Volume 5 Number 1
After the Killing Fields
01 January 1992

As the Cambodian peace plan swings into action, a survivor of Pol Pot's terror talks to Mike Brown about justice and forgiveness.

Among eight million Cambodians, Kassie Neou's story is nothing very exceptional.

He was a drop in the rivers of people driven out of Phnom Penh at gun point by Pol Pot's `liberating' army in 1975. In the exodus, his young wife vanished and has never been traced. His father, a village head, was executed by the Khmer Rouge. Dumped with a train-load of 12,000 others in Battambang province, Neon laboured on a plough team under scorching sun and torrential rain, suffering starvation and disease. When a few careless words in English revealed his social status, he was sent to a `re-education camp', where he was saved from execution by a young guard' whom he had secretly entertained with classic Khmer children's stories.

When in 1978 the Vietnamese ousted Pol Pot, Neou was released and escaped into Thailand with his mother and two children, only to be forcibly returned to Cambodia with 43,000 others across a mine field. Injured by an exploding mine, he walked with his family for 59 days, surviving on weeds.

After recovering for some months, he and what remained of his family escaped into Thailand again and spent 18 months in refugee camps until they were resettled in the USA. He married a Cambodian widow, Polly, and, with six children between them, they struggled to rebuild their lives - Kassie starting as a taxi driver and Polly working in a bank.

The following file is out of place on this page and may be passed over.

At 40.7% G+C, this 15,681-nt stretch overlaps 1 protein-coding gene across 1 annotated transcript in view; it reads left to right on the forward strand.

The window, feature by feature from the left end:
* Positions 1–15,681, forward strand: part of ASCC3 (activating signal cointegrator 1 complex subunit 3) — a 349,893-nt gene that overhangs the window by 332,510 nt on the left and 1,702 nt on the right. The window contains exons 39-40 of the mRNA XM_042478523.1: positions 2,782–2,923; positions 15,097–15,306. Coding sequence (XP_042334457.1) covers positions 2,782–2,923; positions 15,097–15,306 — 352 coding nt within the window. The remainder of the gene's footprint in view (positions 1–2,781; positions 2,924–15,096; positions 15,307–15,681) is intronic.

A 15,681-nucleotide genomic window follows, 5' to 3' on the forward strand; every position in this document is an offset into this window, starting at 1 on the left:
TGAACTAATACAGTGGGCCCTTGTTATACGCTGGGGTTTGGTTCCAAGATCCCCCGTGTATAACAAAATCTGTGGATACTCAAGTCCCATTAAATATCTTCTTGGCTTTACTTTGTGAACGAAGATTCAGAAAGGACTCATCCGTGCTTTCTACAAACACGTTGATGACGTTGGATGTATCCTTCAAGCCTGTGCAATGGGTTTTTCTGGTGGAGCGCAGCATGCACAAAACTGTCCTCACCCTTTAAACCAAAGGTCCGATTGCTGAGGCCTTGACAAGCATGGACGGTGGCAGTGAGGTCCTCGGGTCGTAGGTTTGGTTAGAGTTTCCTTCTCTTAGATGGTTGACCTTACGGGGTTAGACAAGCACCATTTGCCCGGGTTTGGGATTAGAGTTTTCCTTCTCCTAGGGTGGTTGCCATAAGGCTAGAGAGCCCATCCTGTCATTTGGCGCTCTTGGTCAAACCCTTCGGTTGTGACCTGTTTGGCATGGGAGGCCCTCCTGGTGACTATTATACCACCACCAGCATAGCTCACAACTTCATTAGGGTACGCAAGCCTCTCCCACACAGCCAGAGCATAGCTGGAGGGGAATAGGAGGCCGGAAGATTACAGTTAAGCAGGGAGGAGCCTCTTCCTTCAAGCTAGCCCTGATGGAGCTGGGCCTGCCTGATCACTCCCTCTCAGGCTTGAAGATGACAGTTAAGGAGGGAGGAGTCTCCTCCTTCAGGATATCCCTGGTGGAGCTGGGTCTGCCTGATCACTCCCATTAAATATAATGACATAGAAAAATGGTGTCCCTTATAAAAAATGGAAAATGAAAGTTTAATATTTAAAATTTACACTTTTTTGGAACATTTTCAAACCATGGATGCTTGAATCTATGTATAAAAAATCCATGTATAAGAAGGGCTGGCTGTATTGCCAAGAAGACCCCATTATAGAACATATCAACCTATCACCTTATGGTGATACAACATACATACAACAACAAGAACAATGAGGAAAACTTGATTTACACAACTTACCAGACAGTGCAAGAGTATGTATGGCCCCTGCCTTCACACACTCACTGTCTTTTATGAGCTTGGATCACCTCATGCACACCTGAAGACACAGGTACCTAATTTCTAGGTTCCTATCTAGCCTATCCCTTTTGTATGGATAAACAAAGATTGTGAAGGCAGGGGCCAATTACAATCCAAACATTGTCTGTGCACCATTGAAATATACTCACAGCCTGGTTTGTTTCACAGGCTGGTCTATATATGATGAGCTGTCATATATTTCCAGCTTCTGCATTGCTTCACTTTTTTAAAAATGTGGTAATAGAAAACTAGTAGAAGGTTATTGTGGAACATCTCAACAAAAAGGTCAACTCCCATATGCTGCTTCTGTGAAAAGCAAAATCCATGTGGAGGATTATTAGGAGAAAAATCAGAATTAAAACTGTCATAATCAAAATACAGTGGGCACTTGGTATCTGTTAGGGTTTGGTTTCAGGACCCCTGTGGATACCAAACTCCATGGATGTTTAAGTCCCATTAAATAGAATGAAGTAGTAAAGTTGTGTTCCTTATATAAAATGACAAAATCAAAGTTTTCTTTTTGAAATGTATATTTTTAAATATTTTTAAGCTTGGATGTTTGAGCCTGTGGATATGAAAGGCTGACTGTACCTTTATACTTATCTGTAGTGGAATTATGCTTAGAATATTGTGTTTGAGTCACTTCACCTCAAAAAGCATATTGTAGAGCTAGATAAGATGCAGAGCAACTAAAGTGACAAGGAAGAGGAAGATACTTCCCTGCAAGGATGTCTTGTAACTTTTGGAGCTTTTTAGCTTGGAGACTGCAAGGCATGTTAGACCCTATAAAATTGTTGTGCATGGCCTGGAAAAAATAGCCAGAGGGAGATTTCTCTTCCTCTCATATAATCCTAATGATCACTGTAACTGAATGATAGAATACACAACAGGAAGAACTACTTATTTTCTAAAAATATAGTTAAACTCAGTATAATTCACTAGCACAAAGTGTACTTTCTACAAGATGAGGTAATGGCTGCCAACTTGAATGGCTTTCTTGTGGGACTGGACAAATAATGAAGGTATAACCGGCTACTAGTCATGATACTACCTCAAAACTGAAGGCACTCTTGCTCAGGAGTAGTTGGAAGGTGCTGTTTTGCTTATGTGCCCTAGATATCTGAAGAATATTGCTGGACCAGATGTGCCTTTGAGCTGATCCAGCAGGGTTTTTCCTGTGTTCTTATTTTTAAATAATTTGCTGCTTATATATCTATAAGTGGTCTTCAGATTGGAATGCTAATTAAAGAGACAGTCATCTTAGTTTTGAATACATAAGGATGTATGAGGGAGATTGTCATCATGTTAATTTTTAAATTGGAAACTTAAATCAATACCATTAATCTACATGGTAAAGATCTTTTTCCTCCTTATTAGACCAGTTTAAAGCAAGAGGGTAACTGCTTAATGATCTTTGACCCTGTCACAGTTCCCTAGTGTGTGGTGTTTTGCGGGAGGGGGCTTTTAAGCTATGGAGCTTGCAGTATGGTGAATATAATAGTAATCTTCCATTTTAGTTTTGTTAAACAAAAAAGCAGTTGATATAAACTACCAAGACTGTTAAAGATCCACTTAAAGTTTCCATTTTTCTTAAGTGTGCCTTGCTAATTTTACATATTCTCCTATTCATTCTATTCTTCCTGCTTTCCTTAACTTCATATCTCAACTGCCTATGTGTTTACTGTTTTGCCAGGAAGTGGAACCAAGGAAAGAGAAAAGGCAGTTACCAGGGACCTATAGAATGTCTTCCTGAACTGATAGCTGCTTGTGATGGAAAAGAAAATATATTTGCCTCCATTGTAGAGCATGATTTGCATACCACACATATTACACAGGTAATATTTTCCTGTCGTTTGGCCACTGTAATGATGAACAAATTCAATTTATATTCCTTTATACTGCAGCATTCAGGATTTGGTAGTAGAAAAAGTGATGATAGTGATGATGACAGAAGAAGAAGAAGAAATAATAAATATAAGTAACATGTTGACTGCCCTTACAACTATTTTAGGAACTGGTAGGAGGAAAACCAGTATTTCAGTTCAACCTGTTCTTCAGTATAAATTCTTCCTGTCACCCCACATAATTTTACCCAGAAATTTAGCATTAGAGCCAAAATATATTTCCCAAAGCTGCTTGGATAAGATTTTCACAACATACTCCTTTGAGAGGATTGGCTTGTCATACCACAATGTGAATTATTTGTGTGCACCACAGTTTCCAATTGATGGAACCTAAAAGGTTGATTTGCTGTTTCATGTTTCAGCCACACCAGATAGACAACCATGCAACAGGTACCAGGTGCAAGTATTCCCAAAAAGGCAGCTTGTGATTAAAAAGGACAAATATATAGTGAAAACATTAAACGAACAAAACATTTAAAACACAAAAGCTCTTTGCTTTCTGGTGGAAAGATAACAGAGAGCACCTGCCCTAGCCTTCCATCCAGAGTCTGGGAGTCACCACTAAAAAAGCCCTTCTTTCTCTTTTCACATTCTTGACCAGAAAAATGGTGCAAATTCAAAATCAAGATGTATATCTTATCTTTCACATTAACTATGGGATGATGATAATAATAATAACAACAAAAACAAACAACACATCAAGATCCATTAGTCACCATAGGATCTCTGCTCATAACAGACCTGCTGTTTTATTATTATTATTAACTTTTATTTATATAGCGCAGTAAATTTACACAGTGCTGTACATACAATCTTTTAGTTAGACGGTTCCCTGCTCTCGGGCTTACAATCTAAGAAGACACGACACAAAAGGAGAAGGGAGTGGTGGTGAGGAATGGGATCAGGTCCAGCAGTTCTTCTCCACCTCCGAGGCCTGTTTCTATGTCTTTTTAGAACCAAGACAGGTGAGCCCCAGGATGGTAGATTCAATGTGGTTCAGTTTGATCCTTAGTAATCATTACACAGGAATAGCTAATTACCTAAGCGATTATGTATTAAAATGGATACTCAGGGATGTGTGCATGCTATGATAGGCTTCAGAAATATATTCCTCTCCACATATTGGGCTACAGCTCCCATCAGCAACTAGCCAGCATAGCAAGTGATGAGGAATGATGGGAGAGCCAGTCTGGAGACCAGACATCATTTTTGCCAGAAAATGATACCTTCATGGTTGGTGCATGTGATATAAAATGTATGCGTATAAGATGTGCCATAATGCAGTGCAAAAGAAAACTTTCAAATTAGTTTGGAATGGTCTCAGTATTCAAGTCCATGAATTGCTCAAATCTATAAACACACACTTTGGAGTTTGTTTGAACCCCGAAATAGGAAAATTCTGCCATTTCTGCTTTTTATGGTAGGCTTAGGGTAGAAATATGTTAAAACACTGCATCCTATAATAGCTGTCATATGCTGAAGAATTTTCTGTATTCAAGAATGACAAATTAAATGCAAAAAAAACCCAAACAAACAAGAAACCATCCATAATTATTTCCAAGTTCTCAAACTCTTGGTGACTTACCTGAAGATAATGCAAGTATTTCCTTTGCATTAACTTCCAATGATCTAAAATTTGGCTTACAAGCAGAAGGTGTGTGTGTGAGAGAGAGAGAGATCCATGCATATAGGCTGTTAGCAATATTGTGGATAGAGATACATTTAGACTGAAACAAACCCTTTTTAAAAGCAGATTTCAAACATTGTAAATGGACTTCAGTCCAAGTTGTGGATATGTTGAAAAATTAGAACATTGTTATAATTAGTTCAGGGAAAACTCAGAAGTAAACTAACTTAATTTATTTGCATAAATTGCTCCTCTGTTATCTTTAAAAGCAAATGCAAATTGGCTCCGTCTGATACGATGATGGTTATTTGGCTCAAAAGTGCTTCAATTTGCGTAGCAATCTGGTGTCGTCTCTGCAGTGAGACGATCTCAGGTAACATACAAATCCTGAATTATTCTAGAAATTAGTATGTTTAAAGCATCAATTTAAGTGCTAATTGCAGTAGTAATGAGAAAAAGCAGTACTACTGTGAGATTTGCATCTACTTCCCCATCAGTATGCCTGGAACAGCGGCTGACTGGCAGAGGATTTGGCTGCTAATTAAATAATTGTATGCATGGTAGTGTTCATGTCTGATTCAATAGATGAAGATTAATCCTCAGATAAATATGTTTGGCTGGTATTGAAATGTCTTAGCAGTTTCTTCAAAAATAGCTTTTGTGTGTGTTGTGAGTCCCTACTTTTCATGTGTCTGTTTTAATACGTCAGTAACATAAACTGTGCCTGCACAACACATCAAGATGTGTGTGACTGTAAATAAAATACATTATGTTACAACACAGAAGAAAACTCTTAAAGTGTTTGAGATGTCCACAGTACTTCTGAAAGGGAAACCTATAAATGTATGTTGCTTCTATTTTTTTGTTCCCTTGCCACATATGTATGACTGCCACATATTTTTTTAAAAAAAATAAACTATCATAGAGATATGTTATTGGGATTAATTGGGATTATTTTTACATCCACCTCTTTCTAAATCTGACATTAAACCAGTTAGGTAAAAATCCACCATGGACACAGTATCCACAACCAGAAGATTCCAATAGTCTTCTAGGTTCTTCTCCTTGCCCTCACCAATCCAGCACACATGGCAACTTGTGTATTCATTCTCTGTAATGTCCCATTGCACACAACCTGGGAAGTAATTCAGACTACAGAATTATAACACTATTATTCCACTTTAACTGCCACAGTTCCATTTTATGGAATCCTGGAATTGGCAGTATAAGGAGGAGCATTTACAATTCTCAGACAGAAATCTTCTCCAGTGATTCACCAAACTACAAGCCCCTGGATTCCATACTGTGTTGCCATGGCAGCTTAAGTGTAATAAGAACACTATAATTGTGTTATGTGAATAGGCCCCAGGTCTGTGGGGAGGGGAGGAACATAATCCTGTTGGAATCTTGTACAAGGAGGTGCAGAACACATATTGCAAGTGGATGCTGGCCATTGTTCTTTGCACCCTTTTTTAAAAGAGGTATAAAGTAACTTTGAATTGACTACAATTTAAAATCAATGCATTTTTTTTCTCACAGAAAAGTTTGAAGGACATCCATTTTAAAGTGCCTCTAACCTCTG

Many Cambodians - and Vietnamese, Eritreans, Jews, Poles, Ugandans... - can tell similar stories. What makes the Neous significant is their decision to move beyond their suffering to bring national healing to their `gentle land'.

A Harvard psychiatrist, who spent a few days interviewing people in one of the refugee camps on the Thai border, found it hard to define the immensity of the task. Here, he exclaimed, were 180,000 classic cases of post-traumatic- stress. How could one start to bring healing?